What We Make

Rahkinah Laurel


Clouds changing like cotton candy
in a cotton candy machine, and this
a bird singing
and flowers begin to bloom
before the season, out of season.
We’re all out of season, sometimes.
Clouds flowing throughout the heavens. . .
The sound flowing out of a sense of completion
and also of being in the middle.
A place of completion half full and half empty
a place to move forward or go back.
Can we move forward?
It’s humid in February.






The rain poured down on the wooden, blue cabin. The cold air blew against the brown trees. The clouds moved swiftly through the skies like a leopard moving through the forest. The rain was like Australian crystals or diamonds shimmering throughout the atmosphere. The cabin windows reflected a rainbow that spanned to the heavens. As the cold air whistled like a tea pot, a gold pigeon flew from one rooftop to another. Misty, murky days. . .







Black is deep with a harmony of richness that makes me think. Black is mysterious. Black Is good-luck. Black is infinity like space. Some blackness is bold, some blackness is pretty, some blackness is cold like mars. Black is deep with a harmony of richness that makes me think.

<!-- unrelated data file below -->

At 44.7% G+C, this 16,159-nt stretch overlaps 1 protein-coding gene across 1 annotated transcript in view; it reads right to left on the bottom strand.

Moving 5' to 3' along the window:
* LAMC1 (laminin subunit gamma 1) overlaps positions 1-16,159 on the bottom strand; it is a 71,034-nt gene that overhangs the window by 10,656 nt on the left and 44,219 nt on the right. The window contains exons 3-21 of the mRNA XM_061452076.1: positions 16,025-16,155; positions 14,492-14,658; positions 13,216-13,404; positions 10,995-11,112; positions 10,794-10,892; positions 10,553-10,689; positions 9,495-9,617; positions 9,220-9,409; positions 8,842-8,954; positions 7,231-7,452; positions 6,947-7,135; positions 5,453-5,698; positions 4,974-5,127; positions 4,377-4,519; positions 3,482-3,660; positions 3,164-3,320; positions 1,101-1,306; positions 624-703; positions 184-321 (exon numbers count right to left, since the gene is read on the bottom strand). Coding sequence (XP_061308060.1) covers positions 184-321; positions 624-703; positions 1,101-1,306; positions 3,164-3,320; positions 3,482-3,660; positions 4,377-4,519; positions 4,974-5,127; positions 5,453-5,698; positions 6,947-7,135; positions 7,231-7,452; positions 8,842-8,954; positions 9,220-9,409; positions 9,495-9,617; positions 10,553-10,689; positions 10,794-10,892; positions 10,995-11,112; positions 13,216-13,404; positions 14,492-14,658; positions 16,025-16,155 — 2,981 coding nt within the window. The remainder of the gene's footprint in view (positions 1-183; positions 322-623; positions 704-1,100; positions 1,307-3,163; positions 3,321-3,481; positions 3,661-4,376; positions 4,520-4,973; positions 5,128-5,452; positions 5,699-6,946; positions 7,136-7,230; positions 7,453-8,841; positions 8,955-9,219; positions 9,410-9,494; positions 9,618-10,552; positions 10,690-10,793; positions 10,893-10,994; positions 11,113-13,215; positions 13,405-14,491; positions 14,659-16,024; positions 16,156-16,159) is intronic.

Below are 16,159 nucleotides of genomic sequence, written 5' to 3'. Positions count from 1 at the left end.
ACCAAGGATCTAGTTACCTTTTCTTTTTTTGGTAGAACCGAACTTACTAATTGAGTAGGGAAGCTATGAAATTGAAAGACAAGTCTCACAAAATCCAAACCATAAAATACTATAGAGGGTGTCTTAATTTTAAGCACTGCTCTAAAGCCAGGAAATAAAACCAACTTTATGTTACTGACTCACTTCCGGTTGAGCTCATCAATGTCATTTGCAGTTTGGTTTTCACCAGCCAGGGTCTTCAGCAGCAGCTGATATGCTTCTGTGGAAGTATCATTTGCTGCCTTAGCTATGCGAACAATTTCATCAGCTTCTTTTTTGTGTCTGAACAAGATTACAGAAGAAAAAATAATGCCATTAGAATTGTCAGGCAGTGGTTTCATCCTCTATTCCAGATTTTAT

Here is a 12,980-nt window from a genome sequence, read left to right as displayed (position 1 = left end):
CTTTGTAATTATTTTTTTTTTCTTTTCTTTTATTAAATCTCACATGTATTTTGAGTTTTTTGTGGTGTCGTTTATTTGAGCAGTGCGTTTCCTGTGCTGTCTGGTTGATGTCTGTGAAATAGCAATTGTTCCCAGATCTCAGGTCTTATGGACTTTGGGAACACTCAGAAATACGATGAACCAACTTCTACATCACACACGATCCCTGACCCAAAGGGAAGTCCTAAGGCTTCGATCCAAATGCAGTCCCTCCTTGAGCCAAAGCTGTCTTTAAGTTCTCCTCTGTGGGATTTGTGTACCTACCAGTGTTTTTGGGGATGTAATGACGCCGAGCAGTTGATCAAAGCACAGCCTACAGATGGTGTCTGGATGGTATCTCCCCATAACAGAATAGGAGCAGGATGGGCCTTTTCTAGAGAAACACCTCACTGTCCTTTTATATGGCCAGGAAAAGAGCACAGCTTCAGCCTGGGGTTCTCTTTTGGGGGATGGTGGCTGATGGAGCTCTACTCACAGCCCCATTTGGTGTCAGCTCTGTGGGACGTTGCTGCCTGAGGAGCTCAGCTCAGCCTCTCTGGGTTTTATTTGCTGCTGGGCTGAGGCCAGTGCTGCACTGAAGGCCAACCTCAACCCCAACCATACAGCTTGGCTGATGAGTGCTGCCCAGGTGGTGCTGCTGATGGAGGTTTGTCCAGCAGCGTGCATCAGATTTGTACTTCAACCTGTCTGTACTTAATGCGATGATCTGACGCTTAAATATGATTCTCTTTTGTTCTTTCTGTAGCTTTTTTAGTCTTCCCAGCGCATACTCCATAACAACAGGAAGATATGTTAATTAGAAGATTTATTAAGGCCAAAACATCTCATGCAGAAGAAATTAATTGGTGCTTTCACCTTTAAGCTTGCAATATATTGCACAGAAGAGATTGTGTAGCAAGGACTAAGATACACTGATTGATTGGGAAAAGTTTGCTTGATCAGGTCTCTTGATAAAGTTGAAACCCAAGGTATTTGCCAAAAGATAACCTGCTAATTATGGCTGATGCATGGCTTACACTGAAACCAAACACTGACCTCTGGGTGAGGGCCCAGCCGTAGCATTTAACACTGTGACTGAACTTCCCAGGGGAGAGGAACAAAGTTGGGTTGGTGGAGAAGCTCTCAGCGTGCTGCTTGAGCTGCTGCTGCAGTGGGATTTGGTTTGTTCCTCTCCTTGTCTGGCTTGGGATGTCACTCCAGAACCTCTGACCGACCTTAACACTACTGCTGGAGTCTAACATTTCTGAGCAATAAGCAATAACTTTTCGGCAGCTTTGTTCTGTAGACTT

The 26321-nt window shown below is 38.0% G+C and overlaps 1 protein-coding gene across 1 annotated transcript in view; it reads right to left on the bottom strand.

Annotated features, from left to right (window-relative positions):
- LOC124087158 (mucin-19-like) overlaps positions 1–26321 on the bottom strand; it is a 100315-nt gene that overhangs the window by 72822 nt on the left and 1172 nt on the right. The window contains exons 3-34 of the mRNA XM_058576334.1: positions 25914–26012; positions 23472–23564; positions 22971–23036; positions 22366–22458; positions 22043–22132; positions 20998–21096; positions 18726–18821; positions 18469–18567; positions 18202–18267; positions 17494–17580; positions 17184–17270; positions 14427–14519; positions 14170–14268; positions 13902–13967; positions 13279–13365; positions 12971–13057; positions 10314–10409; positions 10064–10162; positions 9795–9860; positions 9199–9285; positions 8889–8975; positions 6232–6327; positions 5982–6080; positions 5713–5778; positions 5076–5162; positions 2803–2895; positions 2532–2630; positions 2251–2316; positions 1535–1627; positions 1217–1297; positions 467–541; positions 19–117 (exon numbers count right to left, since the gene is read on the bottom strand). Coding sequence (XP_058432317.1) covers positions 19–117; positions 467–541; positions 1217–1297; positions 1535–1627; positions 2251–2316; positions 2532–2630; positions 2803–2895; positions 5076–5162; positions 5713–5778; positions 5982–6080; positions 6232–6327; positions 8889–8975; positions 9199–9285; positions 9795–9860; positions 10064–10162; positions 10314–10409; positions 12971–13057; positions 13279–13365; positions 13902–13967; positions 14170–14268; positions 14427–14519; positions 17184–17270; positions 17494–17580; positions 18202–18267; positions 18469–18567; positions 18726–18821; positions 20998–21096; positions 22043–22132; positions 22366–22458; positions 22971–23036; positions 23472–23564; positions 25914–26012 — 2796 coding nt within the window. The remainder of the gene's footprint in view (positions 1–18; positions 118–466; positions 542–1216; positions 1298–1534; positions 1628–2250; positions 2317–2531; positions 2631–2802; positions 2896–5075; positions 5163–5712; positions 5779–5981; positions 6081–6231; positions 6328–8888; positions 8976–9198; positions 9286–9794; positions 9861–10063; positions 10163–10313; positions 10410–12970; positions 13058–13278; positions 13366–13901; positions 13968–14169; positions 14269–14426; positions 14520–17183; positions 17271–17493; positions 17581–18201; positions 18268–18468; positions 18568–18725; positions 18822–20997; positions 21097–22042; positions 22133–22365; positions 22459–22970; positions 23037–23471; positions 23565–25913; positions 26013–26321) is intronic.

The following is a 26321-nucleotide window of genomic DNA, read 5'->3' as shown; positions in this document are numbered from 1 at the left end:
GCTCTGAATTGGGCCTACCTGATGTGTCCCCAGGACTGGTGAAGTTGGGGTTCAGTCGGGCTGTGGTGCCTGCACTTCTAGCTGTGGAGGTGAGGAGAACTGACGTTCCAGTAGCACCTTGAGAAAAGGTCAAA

I am at Drexel’s Dornsife Center. It is approximately 7:30 pm. It feels like summertime. While the fluorescent lights in the ceiling are allowing me to read and write genuinely. Beautiful zephyrs are flowing in the environment the temperature is in the mid-fifties. Airy scents of my dove soap with pizza and cheese are surrounding my nostrils. I am writing an eight-minute remix in the English class. I am at my Drexel Dreamhouse which includes approximately eighteen people. Everyone is studying English/Creative NonFiction and we ate pizza for dinner. I am here because I enjoy education, learning and being socially and educationally accepted. I hear a muffler of a raggedy car in the background of the environment fading away. I see all unique people writing, working, and there are beautiful windows in a plush suite with extravagant carpet. Miss Rachel is taking pictures. A chalkboard is directly in front of me, to my right Mr. Norman is reading. Behind me is an empty table of the remembrance of the delicious pizza. The importance of the ice cream and cake-like ceilings are aglow for excellent thinking and writing. I’ve noticed that it is quiet, I am around good people, and I am in college. Shh! Don’t tell everyone.


Rahkinah Laurel

RAHKINAH LAUREL attended Morton McMichael Elementary School, University City High School, and Community College of Philadelphia. A resident of Mantua, she was a member of Rachel Wenrick’s Fall 2015 Creative Nonfiction class.